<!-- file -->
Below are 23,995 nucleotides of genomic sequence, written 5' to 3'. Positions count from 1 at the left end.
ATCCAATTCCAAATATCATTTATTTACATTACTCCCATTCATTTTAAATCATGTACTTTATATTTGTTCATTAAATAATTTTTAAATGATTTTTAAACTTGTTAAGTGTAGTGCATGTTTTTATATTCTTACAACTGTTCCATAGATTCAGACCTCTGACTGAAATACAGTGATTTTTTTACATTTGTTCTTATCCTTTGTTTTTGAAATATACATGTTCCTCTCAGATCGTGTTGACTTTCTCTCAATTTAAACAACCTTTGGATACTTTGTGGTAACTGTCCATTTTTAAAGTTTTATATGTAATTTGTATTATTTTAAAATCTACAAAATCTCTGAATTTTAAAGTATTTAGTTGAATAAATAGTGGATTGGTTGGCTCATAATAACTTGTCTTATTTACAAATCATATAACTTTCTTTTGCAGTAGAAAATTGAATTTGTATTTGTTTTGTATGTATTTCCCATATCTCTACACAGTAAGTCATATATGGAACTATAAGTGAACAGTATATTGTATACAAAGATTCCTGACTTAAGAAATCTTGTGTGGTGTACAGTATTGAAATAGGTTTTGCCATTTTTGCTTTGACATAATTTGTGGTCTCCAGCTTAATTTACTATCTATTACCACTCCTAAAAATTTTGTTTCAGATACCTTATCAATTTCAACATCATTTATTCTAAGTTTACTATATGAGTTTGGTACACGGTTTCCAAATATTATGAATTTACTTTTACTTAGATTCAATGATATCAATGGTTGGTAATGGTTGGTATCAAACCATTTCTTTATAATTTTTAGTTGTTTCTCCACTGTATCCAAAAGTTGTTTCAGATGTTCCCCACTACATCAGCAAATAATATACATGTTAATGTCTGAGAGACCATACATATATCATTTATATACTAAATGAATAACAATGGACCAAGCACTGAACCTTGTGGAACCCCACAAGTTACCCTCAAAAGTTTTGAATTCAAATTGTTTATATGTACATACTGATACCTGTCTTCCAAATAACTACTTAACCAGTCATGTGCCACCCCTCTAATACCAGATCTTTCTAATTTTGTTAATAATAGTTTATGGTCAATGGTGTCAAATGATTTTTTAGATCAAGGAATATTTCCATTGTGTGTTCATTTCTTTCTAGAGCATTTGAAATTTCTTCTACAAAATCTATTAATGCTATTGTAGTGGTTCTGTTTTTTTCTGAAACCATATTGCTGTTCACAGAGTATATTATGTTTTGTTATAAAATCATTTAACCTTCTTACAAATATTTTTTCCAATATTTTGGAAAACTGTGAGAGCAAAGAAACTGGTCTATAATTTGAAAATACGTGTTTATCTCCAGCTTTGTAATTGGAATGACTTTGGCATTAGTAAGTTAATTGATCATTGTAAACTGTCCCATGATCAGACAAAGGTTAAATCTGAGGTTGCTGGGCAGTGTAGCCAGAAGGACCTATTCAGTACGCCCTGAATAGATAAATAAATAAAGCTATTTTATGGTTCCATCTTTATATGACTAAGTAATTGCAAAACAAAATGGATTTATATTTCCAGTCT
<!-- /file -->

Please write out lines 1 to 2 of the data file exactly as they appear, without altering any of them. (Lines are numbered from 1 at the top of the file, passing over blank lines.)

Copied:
Below are 23,995 nucleotides of genomic sequence, written 5' to 3'. Positions count from 1 at the left end.
ATCCAATTCCAAATATCATTTATTTACATTACTCCCATTCATTTTAAATCATGTACTTTATATTTGTTCATTAAATAATTTTTAAATGATTTTTAAACTTGTTAAGTGTAGTGCATGTTTTTATATTCTTACAACTGTTCCATAGATTCAGACCTCTGACTGAAATACAGTGATTTTTTTACATTTGTTCTTATCCTTTGTTTTTGAAATATACATGTTCCTCTCAGATCGTGTTGACTTTCTCTCAATTTAAACAACCTTTGGATACTTTGTGGTAACTGTCCATTTTTAAAGTTTTATATGTAATTTGTATTATTTTAAAATCTACAAAATCTCTGAATTTTAAAGTATTTAGTTGAATAAATAGTGGATTGGTTGGCTCATAATAACTTGTCTTATTTACAAATCATATAACTTTCTTTTGCAGTAGAAAATTGAATTTGTATTTGTTTTGTATGTATTTCCCATATCTCTACACAGTAAGTCATATATGGAACTATAAGTGAACAGTATATTGTATACAAAGATTCCTGACTTAAGAAATCTTGTGTGGTGTACAGTATTGAAATAGGTTTTGCCATTTTTGCTTTGACATAATTTGTGGTCTCCAGCTTAATTTACTATCTATTACCACTCCTAAAAATTTTGTTTCAGATACCTTATCAATTTCAACATCATTTATTCTAAGTTTACTATATGAGTTTGGTACACGGTTTCCAAATATTATGAATTTACTTTTACTTAGATTCAATGATATCAATGGTTGGTAATGGTTGGTATCAAACCATTTCTTTATAATTTTTAGTTGTTTCTCCACTGTATCCAAAAGTTGTTTCAGATGTTCCCCACTACATCAGCAAATAATATACATGTTAATGTCTGAGAGACCATACATATATCATTTATATACTAAATGAATAACAATGGACCAAGCACTGAACCTTGTGGAACCCCACAAGTTACCCTCAAAAGTTTTGAATTCAAATTGTTTATATGTACATACTGATACCTGTCTTCCAAATAACTACTTAACCAGTCATGTGCCACCCCTCTAATACCAGATCTTTCTAATTTTGTTAATAATAGTTTATGGTCAATGGTGTCAAATGATTTTTTAGATCAAGGAATATTTCCATTGTGTGTTCATTTCTTTCTAGAGCATTTGAAATTTCTTCTACAAAATCTATTAATGCTATTGTAGTGGTTCTGTTTTTTTCTGAAACCATATTGCTGTTCACAGAGTATATTATGTTTTGTTATAAAATCATTTAACCTTCTTACAAATATTTTTTCCAATATTTTGGAAAACTGTGAGAGCAAAGAAACTGGTCTATAATTTGAAAATACGTGTTTATCTCCAGCTTTGTAATTGGAATGACTTTGGCATTAGTAAGTTAATTGATCATTGTAAACTGTCCCATGATCAGACAAAGGTTAAATCTGAGGTTGCTGGGCAGTGTAGCCAGAAGGACCTATTCAGTACGCCCTGAATAGATAAATAAATAAAGCTATTTTATGGTTCCATCTTTATATGACTAAGTAATTGCAAAACAAAATGGATTTATATTTCCAGTCT